The 2020 Census: What You Need to Know

Ken Gallager, Principal Planner, New Hampshire Office of Strategic Initiatives

The information contained in this article is not intended as legal advice and may no longer be accurate due to changes in the law. Consult NHMA's legal services or your municipal attorney.

Maybe you’ve heard: the next decennial census is coming in 2020!  And while those of us who track population and economic statistics are naturally very excited about this once-every-ten-year opportunity to count every person in the United States, it should be of equally great interest to anyone who lives here in New Hampshire. Consider the things that depend upon an accurate census count:

♦ Apportionment. This is calculating the number of persons each state sends to the U.S. House of Representatives.

♦ Redistricting. The shape and size of every political district, from the U.S. House of Representatives down to a city voting ward, is determined based on numbers provided by the census.

♦ Allocation of dollars. In fiscal year 2016 over 3.75 billion dollars were distributed to New Hampshire through 55 federal spending programs. Where these dollars go depends on where the people are.

♦ Planning for growth. Governments and businesses alike rely on census data to know where the population is growing in the nation and in our state so as to inform infrastructure development.

♦ Accurate estimates and projections. The count of population every 10 years serves as a baseline that informs how estimates of population are calculated.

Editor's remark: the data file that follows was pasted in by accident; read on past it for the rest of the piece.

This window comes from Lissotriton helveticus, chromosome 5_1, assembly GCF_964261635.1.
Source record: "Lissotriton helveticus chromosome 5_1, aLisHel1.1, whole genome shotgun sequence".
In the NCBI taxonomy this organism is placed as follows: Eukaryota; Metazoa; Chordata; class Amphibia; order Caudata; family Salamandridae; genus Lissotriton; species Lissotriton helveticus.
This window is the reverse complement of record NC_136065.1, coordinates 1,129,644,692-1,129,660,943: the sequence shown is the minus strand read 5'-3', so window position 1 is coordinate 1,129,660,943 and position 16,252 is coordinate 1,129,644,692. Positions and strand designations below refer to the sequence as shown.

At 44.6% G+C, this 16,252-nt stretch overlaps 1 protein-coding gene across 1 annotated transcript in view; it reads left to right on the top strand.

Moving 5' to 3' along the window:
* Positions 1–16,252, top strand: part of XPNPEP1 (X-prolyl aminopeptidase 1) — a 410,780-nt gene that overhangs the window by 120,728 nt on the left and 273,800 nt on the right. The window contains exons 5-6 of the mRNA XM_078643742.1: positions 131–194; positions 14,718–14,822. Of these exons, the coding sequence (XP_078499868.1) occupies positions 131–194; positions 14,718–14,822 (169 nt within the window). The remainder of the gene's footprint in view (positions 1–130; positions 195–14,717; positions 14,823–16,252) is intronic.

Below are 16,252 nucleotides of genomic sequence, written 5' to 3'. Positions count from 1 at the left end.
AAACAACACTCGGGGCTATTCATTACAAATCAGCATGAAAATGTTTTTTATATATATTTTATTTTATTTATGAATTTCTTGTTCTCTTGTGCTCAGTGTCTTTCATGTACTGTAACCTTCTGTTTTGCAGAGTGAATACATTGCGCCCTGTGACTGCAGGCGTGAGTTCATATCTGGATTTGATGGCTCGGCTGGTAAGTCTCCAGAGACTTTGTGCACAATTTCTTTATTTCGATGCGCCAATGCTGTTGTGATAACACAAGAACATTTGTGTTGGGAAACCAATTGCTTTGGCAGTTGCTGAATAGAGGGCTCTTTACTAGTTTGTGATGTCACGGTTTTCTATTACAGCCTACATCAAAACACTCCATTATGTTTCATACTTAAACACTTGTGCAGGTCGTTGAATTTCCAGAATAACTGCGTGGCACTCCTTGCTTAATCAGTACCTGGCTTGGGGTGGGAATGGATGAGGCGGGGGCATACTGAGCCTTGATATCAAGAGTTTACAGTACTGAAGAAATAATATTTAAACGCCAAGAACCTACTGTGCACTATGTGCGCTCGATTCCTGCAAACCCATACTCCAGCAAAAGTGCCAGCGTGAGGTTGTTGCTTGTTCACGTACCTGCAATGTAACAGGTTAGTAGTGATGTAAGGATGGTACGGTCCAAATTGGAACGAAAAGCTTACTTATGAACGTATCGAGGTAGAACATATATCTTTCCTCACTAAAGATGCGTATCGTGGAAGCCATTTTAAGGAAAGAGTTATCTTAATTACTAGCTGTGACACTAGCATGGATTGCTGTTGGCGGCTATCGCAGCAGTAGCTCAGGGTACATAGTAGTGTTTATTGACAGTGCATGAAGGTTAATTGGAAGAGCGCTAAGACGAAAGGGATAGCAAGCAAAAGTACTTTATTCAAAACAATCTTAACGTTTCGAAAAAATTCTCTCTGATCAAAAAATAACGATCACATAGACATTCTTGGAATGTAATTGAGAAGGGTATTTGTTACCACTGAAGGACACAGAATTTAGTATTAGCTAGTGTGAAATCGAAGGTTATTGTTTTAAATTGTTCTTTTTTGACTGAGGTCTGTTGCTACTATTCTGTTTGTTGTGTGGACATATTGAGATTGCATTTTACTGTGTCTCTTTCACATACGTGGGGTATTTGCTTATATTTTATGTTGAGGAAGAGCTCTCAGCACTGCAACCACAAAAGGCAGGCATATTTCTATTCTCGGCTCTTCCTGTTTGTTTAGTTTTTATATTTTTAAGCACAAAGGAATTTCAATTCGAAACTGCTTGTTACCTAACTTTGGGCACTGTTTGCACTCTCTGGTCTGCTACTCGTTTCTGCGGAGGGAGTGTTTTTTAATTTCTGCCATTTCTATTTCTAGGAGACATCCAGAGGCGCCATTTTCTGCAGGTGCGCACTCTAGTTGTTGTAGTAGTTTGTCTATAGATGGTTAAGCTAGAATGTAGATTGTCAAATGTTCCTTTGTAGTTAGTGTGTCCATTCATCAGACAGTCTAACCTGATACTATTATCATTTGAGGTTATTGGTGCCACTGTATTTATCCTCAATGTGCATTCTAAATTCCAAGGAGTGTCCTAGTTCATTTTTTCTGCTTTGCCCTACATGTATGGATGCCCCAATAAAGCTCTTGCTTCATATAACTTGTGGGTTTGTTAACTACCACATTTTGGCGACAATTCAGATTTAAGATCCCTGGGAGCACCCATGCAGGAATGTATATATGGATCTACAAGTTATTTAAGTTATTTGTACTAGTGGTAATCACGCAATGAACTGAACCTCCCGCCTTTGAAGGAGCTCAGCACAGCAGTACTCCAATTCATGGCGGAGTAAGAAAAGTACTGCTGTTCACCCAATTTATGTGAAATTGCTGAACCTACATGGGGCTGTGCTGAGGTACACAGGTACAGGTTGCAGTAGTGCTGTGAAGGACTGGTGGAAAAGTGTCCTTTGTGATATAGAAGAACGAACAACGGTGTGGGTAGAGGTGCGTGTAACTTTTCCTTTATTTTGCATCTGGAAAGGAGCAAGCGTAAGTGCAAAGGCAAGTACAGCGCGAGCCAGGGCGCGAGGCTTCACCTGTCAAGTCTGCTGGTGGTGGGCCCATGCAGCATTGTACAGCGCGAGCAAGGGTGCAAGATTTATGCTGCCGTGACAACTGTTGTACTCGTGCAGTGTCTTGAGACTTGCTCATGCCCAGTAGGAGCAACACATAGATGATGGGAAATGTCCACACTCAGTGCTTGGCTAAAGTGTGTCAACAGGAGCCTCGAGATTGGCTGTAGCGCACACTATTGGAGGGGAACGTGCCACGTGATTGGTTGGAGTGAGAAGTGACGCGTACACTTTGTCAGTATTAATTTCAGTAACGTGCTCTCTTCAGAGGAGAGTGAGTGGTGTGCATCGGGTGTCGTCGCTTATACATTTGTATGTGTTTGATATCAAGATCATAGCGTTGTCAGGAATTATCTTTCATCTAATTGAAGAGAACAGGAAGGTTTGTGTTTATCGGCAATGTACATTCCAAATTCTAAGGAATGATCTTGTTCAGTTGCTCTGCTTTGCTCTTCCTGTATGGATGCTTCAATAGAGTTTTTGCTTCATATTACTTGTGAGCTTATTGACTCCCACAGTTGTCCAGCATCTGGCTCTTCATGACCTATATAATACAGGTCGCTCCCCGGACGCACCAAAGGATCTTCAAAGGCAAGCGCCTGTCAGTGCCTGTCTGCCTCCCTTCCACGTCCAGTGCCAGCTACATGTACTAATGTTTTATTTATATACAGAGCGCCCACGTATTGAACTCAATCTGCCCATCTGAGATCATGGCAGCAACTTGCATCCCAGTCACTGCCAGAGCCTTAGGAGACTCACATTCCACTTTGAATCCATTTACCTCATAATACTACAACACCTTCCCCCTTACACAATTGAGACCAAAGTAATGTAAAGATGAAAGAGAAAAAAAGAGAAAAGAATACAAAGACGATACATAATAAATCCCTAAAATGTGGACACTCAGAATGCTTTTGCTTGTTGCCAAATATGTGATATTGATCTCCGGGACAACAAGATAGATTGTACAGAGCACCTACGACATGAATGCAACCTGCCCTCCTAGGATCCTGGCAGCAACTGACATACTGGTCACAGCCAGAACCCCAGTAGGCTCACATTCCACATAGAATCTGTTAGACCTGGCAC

With all of this riding on the census, how do we ensure that every person in the country is counted once, only once, and in the right place? The Census Bureau breaks the process up into four major phases. The first is establishing where to count, a phase that is currently underway. In early 2020, the process will shift to motivating people to respond, followed by actually counting the population in the spring of 2020, and finally releasing the results starting in December 2020.

Census poster

Planning the Count

The Census Bureau has to know where people live in order to count them. They maintain a Master Address File for every mailing address in the nation, and in the summer of 2019 they are conducting a massive review of the file. This can mostly be done in the office, using mapping software and aerial photography, but you may see Census Bureau staff doing field checking in some areas of the state, if they need to clear up any questions that arise about addresses. The Census Bureau has also worked with some towns and cities in our state which have compared their own address databases with the Master Address File, in a process called “Local Update of Census Addresses”, or LUCA.

Raising Awareness

When the new year begins, it becomes time to make people aware of the upcoming census. While the Census Bureau will be conducting a thorough advertising campaign in early 2020, New Hampshire will be taking many steps of its own to raise awareness. The state has formed a Complete Count Committee that is developing ways to reach all segments of the state’s population to be aware of the census, to understand its importance, and to be assured that all personal information one submits to the Census Bureau is kept confidential and is not shared with anyone. Individual cities and towns are also encouraged to form local complete count committees, as members will be best aware of the challenges residents in their communities would be facing when asked to fill out the census. Local community members will also be the most trusted voices that will help their neighbors be confident when responding to the census.

Filling out the Census On-line